Occupy Central might finally have named the day for the start of their protest.
In an article posted on his Facebook page, university professor Benny Tai Yiu-ting said, "On the day others celebrate our nation, we will hold a banquet for Hong Kong democracy in Central".
When asked if Tai’s words means Occupy Central will take place on October 1, Chan Kin-man, another key member of Occupy Central, told Young Post in a phone interview a few minutes ago that he cannot say. “We are not ready to make any decisions yet at this point, there are still some legal issues that we need to sort out. As for Tai’s essay, it is up to the public to interpret what he meant,” he says.
"We welcome all those who support democracy and want to contribute to the objective to come, or even just to witness, you are also welcome," Tai wrote.
The date for the protest has been a mystery since Occupy Central was launched early last year.
Tai said in the article that last month’s decision by the National People’s Congress Standing Committee regarding the 2017 leadership election in
"The NPCSC’s 'gate-closing' decision confirms that what the Communist Party of China has always said about universal suffrage is actually a Chinese-style universal suffrage of preselected candidates.
"Following the first Occupy Central,
The movement’s co-founder, Reverend Chu Yiu-ming, has applied to hold a rally in Central on October 1.
A weeklong school boycott is ongoing after thousands of university students rallied on Monday to express their discontent with the NPCSC decision, which was said to be legally binding and not subject to changes.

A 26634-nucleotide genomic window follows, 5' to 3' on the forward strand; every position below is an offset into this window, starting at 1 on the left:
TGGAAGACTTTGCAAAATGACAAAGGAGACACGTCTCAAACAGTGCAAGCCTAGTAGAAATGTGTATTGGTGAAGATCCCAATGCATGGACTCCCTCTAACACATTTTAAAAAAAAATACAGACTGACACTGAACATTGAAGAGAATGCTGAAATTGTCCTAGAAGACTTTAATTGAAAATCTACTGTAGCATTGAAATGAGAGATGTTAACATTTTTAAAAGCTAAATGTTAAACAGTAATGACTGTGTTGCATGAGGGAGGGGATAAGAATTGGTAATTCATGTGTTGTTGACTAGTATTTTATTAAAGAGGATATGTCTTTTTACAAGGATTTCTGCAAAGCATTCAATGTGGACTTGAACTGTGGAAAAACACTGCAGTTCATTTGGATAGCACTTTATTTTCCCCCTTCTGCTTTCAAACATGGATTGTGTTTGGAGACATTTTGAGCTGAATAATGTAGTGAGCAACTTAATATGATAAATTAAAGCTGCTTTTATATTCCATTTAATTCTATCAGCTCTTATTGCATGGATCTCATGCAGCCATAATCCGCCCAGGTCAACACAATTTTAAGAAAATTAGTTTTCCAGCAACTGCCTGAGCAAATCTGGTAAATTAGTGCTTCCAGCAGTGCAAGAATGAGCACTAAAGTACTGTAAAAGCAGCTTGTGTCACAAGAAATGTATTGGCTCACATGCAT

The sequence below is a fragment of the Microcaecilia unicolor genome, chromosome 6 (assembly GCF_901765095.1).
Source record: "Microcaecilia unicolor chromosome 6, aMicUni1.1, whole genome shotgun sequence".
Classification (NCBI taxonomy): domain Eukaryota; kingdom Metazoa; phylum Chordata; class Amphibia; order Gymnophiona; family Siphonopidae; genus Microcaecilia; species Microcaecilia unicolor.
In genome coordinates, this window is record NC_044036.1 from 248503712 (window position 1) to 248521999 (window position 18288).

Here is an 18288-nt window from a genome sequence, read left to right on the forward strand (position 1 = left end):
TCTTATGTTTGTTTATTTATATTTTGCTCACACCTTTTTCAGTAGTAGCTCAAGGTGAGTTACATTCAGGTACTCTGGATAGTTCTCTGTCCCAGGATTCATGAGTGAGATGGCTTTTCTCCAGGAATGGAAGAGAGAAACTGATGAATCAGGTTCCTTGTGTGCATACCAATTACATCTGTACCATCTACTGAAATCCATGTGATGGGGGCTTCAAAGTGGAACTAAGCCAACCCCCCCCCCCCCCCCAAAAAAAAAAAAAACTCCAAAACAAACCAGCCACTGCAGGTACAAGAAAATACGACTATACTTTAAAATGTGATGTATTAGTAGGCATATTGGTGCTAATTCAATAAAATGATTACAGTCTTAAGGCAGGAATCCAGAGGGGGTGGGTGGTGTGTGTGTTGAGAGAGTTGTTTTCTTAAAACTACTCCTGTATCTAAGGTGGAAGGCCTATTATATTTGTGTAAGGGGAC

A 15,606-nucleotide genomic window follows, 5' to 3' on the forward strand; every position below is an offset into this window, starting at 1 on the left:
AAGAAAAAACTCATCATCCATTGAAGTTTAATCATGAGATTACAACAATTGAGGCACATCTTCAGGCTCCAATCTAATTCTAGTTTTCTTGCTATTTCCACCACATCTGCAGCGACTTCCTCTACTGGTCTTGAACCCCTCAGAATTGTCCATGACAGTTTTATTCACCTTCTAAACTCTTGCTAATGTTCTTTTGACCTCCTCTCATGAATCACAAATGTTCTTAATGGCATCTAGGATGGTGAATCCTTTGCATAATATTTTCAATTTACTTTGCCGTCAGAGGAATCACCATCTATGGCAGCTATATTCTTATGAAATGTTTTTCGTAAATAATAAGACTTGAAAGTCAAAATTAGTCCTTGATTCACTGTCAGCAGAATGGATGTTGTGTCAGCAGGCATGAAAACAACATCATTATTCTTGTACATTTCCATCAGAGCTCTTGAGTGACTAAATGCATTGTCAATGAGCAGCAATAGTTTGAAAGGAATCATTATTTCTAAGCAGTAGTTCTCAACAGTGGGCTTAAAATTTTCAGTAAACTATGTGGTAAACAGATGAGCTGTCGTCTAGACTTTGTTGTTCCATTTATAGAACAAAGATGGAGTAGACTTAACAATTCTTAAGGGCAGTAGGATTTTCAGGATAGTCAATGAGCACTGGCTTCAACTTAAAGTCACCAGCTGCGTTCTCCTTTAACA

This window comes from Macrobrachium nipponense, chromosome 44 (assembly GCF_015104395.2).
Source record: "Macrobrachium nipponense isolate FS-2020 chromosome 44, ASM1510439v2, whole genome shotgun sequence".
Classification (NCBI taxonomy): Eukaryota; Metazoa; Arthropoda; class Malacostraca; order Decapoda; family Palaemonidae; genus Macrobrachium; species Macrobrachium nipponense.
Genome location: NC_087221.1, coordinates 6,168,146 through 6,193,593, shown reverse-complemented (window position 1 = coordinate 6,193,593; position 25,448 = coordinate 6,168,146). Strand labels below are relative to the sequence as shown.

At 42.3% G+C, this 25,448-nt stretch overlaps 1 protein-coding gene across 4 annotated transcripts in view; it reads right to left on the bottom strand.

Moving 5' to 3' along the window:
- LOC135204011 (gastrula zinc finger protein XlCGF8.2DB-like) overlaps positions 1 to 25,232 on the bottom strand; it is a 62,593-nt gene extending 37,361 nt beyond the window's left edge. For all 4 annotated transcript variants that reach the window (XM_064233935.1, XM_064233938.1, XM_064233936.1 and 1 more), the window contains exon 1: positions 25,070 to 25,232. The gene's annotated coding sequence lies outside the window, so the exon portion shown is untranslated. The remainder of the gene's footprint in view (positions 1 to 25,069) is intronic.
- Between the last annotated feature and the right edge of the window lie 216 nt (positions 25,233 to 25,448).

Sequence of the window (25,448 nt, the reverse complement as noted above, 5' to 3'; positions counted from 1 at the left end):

Chief Executive Leung Chun-ying said yesterday following a failed attempt by protesting students to hand over a petition letter that he understands the students’ desire for a chief executive election with a one person, one vote system, but he did not answer the students' call for his presence at the boycott, now being held adjacent to his office.
"Having a one person, one vote election is definitely more democratic than having a 1,200-strong election committee electing a chief executive," Leung told the press before a weekly Cabinet meeting.
"The key thing is all proposals to implement universal suffrage to elect the chief executive in 2017 have to be within the framework of the Basic Law and also the relevant decisions of the NPCSC," he said.
The government will conduct a second-phase consultation on the political reform package before tabling it for a vote in the legislature early next year, but pro-democracy camp legislators have already vowed to veto any undemocratic bid.
Watch our video interviews at the 9.22 university class boycott